But even though Descartes has solidified his position in philosophy with the cogito, there are plenty of problems that making such a bold claim entails. Yep. Despite how famous and steadfast the cogito has been cemented into philosophical institutions, it also gives us a lot of problems.

For me, my attack isn’t so much within Descartes’ epistemological or ontological arguments, but in something that even Descartes would not have been aware of: its phenomenological effect.

The cogito comes to us from a rational, internalist view of knowledge, and in that regard, it still holds to be one of the finest in that school of thought. However, the assumption here is that the individual supersedes all other views. By uttering the cogito, Descartes is founding his entire theory on ideas presented by the mind, where there are plenty of philosophers who believe that physical, external substances also hold a lot of truth, if not more.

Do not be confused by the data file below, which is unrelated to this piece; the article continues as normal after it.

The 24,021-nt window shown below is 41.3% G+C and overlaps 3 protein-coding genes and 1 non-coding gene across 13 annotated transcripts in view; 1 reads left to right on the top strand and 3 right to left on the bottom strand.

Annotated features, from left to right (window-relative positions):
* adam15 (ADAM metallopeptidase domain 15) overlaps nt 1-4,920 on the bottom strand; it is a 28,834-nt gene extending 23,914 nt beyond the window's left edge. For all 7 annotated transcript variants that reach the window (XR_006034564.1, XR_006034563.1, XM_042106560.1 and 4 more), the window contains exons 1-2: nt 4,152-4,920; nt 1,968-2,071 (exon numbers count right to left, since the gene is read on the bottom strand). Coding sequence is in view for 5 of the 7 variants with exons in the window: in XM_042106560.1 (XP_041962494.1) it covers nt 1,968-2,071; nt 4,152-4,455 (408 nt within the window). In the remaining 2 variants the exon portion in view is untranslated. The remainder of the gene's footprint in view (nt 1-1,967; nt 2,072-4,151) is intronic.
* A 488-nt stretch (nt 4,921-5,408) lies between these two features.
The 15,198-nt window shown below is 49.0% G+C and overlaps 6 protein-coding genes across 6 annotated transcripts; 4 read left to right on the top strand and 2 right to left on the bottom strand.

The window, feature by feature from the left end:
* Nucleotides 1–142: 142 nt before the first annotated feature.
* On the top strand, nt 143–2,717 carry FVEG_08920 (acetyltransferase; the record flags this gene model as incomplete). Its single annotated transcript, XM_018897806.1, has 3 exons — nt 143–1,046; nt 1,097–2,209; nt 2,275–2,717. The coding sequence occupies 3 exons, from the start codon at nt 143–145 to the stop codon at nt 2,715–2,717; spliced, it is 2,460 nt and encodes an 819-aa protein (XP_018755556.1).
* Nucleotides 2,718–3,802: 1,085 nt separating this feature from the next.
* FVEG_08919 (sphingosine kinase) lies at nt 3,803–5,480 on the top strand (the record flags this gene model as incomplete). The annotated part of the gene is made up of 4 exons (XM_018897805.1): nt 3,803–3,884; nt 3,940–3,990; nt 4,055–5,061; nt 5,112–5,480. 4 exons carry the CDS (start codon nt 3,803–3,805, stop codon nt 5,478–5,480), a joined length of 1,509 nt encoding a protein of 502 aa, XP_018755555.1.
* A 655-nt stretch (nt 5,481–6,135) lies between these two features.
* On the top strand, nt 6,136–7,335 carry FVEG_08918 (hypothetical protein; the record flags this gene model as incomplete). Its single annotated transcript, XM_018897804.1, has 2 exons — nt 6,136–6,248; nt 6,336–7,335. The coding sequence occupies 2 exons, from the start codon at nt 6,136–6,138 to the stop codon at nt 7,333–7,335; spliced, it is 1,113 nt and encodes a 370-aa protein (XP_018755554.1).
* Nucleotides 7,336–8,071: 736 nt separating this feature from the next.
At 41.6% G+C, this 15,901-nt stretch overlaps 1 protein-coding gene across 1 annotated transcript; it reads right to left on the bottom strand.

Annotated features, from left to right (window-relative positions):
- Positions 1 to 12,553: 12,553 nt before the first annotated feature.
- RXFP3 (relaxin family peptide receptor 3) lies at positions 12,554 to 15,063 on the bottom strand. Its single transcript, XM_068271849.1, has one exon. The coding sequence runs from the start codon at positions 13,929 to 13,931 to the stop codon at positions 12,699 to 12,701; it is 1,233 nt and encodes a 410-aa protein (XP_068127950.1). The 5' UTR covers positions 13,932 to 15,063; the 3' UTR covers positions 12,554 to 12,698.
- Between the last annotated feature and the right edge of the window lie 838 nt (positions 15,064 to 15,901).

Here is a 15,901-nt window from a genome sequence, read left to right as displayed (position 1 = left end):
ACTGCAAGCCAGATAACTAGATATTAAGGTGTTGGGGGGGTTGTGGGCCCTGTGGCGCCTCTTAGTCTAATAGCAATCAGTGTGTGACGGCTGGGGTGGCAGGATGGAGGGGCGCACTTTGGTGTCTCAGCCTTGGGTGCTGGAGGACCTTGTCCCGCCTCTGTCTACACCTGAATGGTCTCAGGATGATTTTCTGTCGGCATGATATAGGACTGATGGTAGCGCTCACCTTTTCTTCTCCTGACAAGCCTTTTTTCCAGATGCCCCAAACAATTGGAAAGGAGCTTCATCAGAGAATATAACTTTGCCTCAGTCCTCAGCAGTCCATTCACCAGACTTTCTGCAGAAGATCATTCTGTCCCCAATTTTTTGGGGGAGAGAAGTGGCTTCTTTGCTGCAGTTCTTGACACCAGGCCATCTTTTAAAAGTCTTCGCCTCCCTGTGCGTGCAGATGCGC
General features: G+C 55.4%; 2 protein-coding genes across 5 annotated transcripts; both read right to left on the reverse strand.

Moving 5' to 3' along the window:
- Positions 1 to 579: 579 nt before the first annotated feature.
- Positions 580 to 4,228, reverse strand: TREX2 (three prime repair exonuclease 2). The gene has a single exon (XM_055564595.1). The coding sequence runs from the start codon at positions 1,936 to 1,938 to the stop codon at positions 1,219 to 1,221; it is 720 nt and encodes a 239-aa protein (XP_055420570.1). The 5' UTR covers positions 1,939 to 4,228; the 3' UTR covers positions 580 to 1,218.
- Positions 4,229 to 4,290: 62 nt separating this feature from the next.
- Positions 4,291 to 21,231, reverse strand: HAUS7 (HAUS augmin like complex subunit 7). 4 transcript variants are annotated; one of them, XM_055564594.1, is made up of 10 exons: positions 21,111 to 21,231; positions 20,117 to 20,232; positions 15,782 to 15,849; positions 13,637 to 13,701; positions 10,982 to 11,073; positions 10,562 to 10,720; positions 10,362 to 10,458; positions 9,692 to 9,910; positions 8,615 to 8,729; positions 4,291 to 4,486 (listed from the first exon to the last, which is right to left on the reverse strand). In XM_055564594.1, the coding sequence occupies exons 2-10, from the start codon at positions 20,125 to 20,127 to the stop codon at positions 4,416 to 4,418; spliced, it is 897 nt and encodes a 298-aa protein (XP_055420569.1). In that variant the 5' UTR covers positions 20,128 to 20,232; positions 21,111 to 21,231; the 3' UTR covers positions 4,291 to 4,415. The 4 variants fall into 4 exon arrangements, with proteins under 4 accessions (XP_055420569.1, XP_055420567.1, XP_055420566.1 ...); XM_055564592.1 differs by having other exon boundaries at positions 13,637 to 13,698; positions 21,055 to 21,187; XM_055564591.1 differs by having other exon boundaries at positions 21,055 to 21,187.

Descartes could even argue that all of the ideas we have to describe our world, from something as vague as community, to something as prevalent as poverty or oppression, are all just fictions created by fallible human beings (which, let’s be real for a moment, all of us are). It is very much possible for a Cartesian scholar to commit to saying that all of these things are completely separate from one’s thinking self, and therefore can (and perhaps should) be ignored. Well, tell that to the people who are constantly reminded of these problems, that they are all just somehow in their heads! And to that, you, Descartes, are an asshole!